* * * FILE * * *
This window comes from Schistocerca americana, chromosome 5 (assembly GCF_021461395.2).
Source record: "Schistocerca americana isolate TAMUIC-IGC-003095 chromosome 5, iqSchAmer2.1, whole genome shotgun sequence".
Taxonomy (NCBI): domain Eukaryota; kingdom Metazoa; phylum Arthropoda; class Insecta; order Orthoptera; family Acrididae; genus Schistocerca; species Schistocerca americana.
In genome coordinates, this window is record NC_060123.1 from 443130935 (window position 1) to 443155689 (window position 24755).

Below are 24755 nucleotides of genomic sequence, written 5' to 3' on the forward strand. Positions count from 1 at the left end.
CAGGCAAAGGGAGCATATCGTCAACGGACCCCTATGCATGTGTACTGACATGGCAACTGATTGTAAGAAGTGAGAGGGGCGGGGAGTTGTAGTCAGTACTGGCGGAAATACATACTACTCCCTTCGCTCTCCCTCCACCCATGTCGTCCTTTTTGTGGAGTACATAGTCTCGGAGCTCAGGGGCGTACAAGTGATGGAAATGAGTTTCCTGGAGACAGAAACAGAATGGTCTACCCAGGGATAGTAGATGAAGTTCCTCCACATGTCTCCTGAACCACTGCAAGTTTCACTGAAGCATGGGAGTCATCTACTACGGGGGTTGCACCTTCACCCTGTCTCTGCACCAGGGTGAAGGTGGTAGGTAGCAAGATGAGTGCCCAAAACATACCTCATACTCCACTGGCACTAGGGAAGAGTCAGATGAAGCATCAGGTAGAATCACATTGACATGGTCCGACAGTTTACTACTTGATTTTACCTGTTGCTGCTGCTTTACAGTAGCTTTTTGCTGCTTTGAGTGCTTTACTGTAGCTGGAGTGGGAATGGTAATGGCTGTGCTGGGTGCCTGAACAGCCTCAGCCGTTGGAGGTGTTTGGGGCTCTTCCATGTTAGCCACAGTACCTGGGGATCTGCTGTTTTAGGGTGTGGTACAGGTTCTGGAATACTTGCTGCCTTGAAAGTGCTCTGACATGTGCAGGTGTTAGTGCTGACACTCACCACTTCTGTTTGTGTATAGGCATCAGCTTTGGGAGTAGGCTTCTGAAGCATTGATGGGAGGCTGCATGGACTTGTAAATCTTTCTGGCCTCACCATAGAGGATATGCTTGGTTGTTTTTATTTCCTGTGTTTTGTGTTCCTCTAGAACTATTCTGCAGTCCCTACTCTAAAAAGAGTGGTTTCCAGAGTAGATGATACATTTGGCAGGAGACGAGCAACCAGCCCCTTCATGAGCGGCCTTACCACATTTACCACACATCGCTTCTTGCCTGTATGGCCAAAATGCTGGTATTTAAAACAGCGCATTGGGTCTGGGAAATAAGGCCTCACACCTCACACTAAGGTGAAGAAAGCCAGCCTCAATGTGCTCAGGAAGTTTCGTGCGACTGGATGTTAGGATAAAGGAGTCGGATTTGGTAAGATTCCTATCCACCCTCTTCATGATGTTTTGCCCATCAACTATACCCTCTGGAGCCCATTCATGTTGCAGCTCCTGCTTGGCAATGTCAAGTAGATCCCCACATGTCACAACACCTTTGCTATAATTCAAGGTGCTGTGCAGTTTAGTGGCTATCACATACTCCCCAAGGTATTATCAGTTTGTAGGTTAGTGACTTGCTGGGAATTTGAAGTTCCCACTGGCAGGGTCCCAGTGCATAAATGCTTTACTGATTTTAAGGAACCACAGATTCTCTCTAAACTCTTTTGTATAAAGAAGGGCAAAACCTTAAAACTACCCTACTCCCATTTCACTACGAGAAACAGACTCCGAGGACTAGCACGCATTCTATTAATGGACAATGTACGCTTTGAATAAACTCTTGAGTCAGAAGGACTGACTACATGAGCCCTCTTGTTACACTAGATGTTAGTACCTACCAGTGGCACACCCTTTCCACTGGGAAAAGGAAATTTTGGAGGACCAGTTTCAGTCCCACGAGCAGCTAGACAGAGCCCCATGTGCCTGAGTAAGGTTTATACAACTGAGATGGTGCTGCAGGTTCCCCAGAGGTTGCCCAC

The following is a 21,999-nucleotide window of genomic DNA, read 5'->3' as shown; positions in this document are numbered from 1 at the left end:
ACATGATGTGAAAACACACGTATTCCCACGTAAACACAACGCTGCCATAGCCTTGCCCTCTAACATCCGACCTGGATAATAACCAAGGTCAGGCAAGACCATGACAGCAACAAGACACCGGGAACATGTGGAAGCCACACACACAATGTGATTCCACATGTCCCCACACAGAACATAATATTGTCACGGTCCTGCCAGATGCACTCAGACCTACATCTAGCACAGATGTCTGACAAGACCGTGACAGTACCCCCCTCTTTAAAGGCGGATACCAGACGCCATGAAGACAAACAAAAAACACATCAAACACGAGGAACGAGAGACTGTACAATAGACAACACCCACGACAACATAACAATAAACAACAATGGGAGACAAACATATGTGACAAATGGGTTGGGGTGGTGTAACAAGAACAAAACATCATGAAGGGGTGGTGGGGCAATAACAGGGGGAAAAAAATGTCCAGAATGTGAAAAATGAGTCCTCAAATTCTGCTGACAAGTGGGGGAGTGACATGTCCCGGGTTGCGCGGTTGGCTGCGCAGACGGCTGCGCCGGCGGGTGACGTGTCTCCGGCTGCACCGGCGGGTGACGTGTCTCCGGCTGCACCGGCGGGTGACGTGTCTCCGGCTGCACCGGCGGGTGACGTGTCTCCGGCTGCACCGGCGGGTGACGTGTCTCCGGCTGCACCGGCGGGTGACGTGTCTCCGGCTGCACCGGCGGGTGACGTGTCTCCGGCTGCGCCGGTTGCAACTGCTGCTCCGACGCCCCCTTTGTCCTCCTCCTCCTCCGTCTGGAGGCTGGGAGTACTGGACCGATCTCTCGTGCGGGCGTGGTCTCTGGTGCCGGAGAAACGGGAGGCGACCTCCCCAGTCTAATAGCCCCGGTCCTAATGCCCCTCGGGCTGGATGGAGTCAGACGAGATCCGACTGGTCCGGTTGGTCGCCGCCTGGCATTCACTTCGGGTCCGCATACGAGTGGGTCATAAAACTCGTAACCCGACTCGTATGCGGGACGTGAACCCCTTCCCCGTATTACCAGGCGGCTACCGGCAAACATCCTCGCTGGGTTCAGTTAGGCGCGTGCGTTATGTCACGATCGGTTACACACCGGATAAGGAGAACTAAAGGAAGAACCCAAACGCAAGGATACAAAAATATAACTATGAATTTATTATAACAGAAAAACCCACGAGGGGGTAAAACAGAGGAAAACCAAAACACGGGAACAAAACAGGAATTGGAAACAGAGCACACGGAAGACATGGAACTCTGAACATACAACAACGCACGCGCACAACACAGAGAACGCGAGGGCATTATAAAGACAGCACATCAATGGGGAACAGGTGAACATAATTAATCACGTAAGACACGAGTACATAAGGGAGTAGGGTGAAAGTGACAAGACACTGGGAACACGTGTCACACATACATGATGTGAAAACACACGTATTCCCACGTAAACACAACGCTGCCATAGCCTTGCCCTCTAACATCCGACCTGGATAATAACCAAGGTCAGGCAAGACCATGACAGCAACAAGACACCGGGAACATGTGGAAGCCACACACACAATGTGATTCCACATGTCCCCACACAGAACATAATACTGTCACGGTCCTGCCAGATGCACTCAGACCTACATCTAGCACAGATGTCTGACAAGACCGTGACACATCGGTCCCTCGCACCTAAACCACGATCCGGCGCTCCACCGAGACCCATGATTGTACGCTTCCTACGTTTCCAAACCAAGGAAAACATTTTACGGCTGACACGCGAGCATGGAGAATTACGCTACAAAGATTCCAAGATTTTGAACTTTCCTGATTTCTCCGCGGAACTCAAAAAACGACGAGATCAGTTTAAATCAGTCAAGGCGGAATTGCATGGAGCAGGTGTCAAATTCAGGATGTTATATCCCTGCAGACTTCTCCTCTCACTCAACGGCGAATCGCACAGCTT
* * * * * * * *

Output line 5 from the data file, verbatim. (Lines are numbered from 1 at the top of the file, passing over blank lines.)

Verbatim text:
Below are 24755 nucleotides of genomic sequence, written 5' to 3' on the forward strand. Positions count from 1 at the left end.